Trade-Offs between female food acquisition and child care among hiwi and ache foragers
- Cite this article as:
- Hurtado, A.M., Hill, K., Hurtado, I. et al. Human Nature (1992) 3: 185. doi:10.1007/BF02692239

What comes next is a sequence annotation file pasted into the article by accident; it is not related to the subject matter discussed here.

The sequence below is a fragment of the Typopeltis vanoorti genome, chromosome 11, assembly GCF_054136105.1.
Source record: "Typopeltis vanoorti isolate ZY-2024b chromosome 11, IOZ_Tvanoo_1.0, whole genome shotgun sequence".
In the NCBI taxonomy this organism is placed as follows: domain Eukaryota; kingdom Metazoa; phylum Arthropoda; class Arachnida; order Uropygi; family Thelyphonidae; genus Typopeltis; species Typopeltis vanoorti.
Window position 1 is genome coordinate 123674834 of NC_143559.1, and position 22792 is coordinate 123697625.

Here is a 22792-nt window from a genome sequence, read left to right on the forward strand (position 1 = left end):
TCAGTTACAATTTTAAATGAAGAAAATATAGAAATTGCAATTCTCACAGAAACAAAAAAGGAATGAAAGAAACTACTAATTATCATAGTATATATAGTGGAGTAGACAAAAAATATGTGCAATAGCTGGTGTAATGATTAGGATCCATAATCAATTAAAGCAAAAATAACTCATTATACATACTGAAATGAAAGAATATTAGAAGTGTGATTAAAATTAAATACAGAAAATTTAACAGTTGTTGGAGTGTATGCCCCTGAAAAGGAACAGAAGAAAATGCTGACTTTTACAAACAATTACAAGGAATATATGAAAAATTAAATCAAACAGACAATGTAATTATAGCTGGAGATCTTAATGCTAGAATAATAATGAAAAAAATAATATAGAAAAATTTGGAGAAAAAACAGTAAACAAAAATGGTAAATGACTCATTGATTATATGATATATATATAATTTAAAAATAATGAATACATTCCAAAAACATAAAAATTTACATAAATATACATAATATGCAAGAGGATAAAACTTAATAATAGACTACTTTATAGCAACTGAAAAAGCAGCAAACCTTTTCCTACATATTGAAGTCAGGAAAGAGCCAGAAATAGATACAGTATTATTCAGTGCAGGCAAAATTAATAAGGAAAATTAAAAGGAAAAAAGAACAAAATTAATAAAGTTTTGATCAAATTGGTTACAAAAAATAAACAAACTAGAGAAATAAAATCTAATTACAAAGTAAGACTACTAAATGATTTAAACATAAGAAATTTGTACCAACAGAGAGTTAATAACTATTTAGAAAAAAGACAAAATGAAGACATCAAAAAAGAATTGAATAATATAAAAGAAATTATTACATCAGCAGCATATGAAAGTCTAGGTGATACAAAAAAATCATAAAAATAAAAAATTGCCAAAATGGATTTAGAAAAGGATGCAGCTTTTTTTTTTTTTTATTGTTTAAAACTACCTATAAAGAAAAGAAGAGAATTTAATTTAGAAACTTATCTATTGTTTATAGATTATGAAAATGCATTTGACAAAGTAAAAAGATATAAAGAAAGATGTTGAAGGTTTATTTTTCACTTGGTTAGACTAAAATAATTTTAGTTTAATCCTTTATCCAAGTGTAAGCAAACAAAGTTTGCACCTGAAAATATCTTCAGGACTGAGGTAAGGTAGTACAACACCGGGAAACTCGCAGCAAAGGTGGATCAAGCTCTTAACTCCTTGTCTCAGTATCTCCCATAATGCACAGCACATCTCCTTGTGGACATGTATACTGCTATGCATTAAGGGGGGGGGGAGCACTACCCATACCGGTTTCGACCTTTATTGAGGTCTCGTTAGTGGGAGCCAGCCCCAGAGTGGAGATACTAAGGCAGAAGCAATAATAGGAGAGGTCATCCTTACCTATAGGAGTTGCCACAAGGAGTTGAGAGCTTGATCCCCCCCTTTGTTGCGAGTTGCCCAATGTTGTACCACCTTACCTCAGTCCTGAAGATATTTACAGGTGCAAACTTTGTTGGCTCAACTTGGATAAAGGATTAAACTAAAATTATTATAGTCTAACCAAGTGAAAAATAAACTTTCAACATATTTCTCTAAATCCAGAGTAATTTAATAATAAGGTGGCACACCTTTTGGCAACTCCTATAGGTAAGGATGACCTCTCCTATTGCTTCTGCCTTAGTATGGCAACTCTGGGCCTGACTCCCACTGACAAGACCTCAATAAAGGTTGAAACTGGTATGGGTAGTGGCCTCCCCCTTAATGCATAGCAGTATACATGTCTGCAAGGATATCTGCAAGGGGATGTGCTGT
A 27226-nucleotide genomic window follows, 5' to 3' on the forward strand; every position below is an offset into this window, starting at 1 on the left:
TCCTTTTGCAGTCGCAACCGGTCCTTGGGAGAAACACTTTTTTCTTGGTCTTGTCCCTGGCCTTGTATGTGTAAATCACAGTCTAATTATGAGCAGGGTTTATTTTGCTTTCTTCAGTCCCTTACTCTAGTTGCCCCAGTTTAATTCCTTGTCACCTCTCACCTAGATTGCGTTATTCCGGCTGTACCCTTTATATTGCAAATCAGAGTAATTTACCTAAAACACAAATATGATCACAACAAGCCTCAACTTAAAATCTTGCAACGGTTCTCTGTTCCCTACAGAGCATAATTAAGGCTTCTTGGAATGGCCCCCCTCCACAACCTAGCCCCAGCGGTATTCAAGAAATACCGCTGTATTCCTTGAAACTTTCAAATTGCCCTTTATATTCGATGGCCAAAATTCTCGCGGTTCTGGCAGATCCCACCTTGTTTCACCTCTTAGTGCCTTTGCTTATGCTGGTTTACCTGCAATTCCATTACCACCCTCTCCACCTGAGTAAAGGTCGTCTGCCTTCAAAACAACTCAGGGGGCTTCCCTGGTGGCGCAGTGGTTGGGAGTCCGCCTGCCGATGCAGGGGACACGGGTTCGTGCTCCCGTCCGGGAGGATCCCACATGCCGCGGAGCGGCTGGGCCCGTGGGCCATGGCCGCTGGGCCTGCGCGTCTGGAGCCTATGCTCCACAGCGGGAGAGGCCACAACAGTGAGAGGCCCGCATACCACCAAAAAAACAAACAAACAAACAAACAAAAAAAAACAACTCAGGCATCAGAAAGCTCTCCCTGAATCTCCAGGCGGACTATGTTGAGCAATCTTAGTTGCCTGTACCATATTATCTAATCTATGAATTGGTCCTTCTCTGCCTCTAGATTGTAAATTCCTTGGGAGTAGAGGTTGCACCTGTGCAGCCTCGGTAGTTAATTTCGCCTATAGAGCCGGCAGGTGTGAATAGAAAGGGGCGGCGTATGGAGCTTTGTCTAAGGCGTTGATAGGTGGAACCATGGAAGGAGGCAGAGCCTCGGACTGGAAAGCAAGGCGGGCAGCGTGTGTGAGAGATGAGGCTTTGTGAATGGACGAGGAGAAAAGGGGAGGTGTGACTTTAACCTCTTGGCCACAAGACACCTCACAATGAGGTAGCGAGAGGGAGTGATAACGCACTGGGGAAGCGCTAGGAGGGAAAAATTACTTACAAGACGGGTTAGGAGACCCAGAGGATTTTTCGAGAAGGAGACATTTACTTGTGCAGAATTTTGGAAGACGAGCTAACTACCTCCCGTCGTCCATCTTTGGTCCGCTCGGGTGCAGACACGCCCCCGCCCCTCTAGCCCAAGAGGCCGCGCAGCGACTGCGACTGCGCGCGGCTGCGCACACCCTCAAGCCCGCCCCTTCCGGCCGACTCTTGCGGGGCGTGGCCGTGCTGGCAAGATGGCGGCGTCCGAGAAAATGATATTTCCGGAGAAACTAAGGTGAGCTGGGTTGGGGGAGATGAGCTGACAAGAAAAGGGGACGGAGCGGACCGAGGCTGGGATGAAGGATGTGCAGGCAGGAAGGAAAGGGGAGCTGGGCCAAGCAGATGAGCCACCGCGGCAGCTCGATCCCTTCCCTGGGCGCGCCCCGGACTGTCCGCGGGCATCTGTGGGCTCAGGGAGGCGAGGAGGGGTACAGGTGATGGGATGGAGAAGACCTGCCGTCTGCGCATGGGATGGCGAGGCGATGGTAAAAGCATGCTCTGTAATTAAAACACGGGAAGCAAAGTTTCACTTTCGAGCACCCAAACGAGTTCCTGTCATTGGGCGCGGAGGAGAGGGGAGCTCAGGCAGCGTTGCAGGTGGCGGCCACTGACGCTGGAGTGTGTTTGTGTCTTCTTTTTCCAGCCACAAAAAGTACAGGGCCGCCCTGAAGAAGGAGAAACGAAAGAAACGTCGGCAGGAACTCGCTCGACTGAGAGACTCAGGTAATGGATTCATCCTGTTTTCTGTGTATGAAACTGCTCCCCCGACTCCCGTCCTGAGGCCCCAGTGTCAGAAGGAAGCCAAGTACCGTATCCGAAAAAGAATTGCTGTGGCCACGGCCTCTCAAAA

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Even though female food acquisition is an area of considerable interest in hunter-gatherer research, the ecological determinants of women’s economic decisions in these populations are still poorly understood. The literature on female foraging behavior indicates that there is considerable variation within and across foraging societies in the amount of time that women spend foraging and in the amount and types of food that they acquire. It is possible that this heterogeneity reflects variation in the trade-offs between time spent in food acquisition and child care activities that women face in different groups of hunter-gatherers. In this paper we discuss the fitness trade-offs between food acquisition and child care that Hiwi and Ache women foragers might face. Multiple regression analyses show that in both populations the daily food acquisition of a woman’s spouse is negatively related to female foraging effort. In addition, nursing mothers spend less time foraging and acquire less food than do nonnursing women. As the number of dependents that a woman has increases, however, women also increase foraging time and the amount of food they acquire. Some interesting exceptions to these general trends are as follows: (a) differences in foraging effort between nursing and nonnursing women are less pronounced when fruits and roots are in season than in other seasons of the year; (b) foraging return rates decrease for Ache women as their numbers of dependents increase; and (c) among Ache women, the positive effect of number of dependents on foraging behavior is less pronounced when fruits are in season than at other times of the year. Lastly, in the Hiwi sample we found that postreproductive women work considerably harder than women of reproductive age in the root season but not in other seasons of the year. We discuss how ecological variation in constraints, the number of health insults to children that Hiwi and Ache mothers can avoid, and the fitness benefits they can gain from spending time in food acquisition and child care might account for differences and similarities in the foraging behaviors of subgroups of Hiwi and Ache mothers across different seasons of the year. Valid tests of the explanations we propose will require considerable effort to measure the relationship between maternal food acquisition, child care, and adverse health outcomes in offspring.